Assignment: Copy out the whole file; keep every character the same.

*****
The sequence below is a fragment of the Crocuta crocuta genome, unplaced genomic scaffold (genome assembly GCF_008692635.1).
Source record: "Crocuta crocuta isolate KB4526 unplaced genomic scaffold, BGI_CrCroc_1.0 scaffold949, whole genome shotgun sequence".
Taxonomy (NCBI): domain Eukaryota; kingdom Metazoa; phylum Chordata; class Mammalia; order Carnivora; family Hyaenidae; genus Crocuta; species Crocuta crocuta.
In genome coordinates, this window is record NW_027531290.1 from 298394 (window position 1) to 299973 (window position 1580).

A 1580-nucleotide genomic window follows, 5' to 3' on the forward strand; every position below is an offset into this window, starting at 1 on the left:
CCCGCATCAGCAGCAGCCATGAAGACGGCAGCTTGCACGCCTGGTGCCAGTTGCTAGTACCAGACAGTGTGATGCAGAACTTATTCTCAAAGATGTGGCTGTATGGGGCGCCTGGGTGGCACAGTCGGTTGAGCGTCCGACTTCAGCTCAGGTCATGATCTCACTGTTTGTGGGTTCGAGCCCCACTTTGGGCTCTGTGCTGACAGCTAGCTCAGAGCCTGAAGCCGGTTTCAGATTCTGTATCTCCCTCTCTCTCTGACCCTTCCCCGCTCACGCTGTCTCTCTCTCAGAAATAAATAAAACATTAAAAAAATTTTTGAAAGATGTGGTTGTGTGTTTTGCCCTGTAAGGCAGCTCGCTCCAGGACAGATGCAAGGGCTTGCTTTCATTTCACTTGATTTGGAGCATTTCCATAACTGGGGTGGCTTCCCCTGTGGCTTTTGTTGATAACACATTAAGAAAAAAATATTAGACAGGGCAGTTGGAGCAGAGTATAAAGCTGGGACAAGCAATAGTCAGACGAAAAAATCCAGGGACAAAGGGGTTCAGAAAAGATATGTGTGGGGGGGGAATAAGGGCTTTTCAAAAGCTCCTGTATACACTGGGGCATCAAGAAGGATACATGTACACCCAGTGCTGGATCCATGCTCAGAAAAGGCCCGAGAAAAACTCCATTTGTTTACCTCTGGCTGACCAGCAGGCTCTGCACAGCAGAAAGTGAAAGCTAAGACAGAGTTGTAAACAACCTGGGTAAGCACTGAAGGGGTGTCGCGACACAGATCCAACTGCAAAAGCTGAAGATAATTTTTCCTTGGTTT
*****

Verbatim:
The sequence below is a fragment of the Crocuta crocuta genome, unplaced genomic scaffold (genome assembly GCF_008692635.1).
Source record: "Crocuta crocuta isolate KB4526 unplaced genomic scaffold, BGI_CrCroc_1.0 scaffold949, whole genome shotgun sequence".
Taxonomy (NCBI): domain Eukaryota; kingdom Metazoa; phylum Chordata; class Mammalia; order Carnivora; family Hyaenidae; genus Crocuta; species Crocuta crocuta.
In genome coordinates, this window is record NW_027531290.1 from 298394 (window position 1) to 299973 (window position 1580).

A 1580-nucleotide genomic window follows, 5' to 3' on the forward strand; every position below is an offset into this window, starting at 1 on the left:
CCCGCATCAGCAGCAGCCATGAAGACGGCAGCTTGCACGCCTGGTGCCAGTTGCTAGTACCAGACAGTGTGATGCAGAACTTATTCTCAAAGATGTGGCTGTATGGGGCGCCTGGGTGGCACAGTCGGTTGAGCGTCCGACTTCAGCTCAGGTCATGATCTCACTGTTTGTGGGTTCGAGCCCCACTTTGGGCTCTGTGCTGACAGCTAGCTCAGAGCCTGAAGCCGGTTTCAGATTCTGTATCTCCCTCTCTCTCTGACCCTTCCCCGCTCACGCTGTCTCTCTCTCAGAAATAAATAAAACATTAAAAAAATTTTTGAAAGATGTGGTTGTGTGTTTTGCCCTGTAAGGCAGCTCGCTCCAGGACAGATGCAAGGGCTTGCTTTCATTTCACTTGATTTGGAGCATTTCCATAACTGGGGTGGCTTCCCCTGTGGCTTTTGTTGATAACACATTAAGAAAAAAATATTAGACAGGGCAGTTGGAGCAGAGTATAAAGCTGGGACAAGCAATAGTCAGACGAAAAAATCCAGGGACAAAGGGGTTCAGAAAAGATATGTGTGGGGGGGGAATAAGGGCTTTTCAAAAGCTCCTGTATACACTGGGGCATCAAGAAGGATACATGTACACCCAGTGCTGGATCCATGCTCAGAAAAGGCCCGAGAAAAACTCCATTTGTTTACCTCTGGCTGACCAGCAGGCTCTGCACAGCAGAAAGTGAAAGCTAAGACAGAGTTGTAAACAACCTGGGTAAGCACTGAAGGGGTGTCGCGACACAGATCCAACTGCAAAAGCTGAAGATAATTTTTCCTTGGTTT